This is the short story I recently read aloud to a public gathering. It was not a random act on my part, but part of Tale Spinners’, a literary initiative of Neil King and Richard Avery, AKA Other Lives Productions.

Loosely based on the literary, non-profit organisation, ‘The Moth which was founded in 1997 by poet and novelist George Dawes Green.

Neil and Richard have created a British group, Tale Spinners, and intend to grow the group on a similar basis.

deckchair

I had a job to do which needed more than a screwdriver and a pair of pliers.

So, I wandered down the garden to my shed, in order to find the whatchamacallit, which I knew was in the wooden box, under the shelf between the screw box and the other thing.

My wife has been nagging me for eons regarding fixing the thingamabob, which started to rattle and shake several months ago.

As it happened today was sunny, bright and warm. Just the type of day I like to attend to those pesky little jobs which stack up over time.

Also, I was in the mood for tinkering, which was a big plus!

Once I had the whatchamacallit in my hand, I wandered back to the house, placed the thingamabob on the kitchen table and started to dismantle it.

Personally, I would have ditched this old machine years ago and replaced it with a new, up-to-date, all singing, all dancing, micro chipped, high tech thingamabob. But, because this old rusting must have some sort of sentimental attachment, my wife was certain I could fix it and all would be well for another thirty years.

I was not so sure.

Especially now I had umpteen bits and bobs scattered on sheets of newspaper spread over the table top.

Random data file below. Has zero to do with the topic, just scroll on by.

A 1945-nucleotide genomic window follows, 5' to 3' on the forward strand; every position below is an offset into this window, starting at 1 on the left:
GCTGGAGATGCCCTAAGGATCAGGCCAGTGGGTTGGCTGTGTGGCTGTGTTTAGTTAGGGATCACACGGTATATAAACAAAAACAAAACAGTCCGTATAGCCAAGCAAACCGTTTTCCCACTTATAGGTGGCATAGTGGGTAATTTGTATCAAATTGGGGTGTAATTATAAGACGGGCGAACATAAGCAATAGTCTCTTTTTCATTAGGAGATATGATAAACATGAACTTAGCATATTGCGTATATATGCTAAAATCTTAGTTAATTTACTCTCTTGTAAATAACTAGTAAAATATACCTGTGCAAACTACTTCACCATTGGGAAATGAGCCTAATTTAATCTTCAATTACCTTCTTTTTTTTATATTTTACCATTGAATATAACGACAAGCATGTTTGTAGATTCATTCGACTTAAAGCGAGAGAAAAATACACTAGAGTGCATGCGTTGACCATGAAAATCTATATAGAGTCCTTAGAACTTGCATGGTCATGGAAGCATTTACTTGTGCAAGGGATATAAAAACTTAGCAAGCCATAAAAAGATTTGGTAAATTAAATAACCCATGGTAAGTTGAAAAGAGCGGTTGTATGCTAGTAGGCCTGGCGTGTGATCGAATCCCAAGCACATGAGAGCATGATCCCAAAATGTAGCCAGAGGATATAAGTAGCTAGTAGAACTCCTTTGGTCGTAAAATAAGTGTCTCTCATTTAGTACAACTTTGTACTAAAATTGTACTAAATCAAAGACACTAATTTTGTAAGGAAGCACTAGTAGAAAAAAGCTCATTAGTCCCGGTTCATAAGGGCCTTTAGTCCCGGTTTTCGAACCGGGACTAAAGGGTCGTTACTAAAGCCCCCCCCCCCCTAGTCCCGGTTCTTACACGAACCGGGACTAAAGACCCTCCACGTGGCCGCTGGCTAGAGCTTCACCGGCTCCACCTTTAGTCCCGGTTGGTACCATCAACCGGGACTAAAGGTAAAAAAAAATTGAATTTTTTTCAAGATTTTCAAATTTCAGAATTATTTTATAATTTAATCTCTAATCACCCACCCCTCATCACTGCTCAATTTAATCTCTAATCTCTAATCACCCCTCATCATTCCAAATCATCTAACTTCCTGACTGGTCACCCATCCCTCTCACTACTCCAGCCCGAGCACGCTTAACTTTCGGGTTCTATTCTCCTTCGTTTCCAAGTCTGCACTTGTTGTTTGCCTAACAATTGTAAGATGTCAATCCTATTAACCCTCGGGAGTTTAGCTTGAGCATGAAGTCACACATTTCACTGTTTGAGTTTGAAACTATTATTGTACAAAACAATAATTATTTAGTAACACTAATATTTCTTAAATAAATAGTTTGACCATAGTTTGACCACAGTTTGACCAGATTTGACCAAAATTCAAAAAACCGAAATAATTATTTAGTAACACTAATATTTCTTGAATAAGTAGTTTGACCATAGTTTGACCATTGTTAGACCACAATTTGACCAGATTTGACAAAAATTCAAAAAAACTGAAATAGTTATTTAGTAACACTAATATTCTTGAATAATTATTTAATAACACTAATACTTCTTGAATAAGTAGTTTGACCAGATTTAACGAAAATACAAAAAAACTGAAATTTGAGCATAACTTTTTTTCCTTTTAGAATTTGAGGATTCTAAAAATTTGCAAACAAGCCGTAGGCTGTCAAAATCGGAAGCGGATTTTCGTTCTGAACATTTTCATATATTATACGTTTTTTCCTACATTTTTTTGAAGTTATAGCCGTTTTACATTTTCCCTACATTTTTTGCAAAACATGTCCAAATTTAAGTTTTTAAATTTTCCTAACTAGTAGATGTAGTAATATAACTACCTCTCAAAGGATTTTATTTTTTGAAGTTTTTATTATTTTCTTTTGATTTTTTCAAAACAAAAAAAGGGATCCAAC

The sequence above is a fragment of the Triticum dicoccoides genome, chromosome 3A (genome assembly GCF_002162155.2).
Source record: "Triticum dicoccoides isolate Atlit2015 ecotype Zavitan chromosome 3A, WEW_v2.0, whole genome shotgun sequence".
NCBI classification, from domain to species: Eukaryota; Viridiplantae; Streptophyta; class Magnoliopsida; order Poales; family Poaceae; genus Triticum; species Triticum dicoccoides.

I was unsure if they all belonged to the thingamabob, or if some pieces had tumbled from the small jars of screws, washers and odd bits I had kept for repairing such items.

Besides the springs, there were a few plastic doodahs of indiscriminate origin, a strange angular thingummy with various sized holes and a host of………bits…..loose sort-of-screw(ish) pieces along with some flange brackets.

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Still, I was quietly confident I would not have to fork out a fistful of klebies to purchase a new whatchamacallit, because despite the number of random odd and sods before me, I had all the key parts, in separate saucers, spread over the newspaper covering the kitchen table.

The rest I could figure out during re-assembly.

Having got thus far, I decided a fresh brew was in order and proceeded to stand from the kitchen stool. That was when my knee came in painful contact with the underside of the table top, sending all the random and carefully separated odds and ends flying into the air, most of which came crashing down onto the stone tiled floor.

As I have said, being an organised sort of bloke the several saucers I was using, to keep the whatsits from rolling all over the place, thus avoiding the chance of mixing them up with other doodahs or losing them altogether, belonged to my wife’s favourite crockery set.

Now, not only were all these jumbled-up with the rest of the bits and bobs, but my wife’s best saucers were now splintered shards on the kitchen floor, mixed among the plastic and metal thingamajigs.

Hummphhhh. I was in a pickle!

Luckily, I am not the sort of fellow who panics over such unfortunate accidents. That may be because I am a clumsy fool, at least according to my wife and so I am used to such calamities.

No doubt, had my wife been at home when this happened there would have been a bit of a kafuffle, but as I was alone and all was quiet and peaceful. I made a pot of tea and laced it with a tot, or two, of a fine whiskey.

Sitting back, I surveyed the scene, which was one of utter chaos, while I decided on the best plan of action.

*** 

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Four hours later, my wife arrived home.

I was in the garden, relaxing in a deck chair, admiring the garden plants and soaking the up the late afternoon sunshine.

On entering the kitchen my wife was greeted to the sight of a brand new, up-to-date, all singing, all dancing, micro chipped, high tech thingamabob.

What on earth is this” she shouted down the length of the garden towards me. I surreptitiously grinned to myself before walking into the kitchen.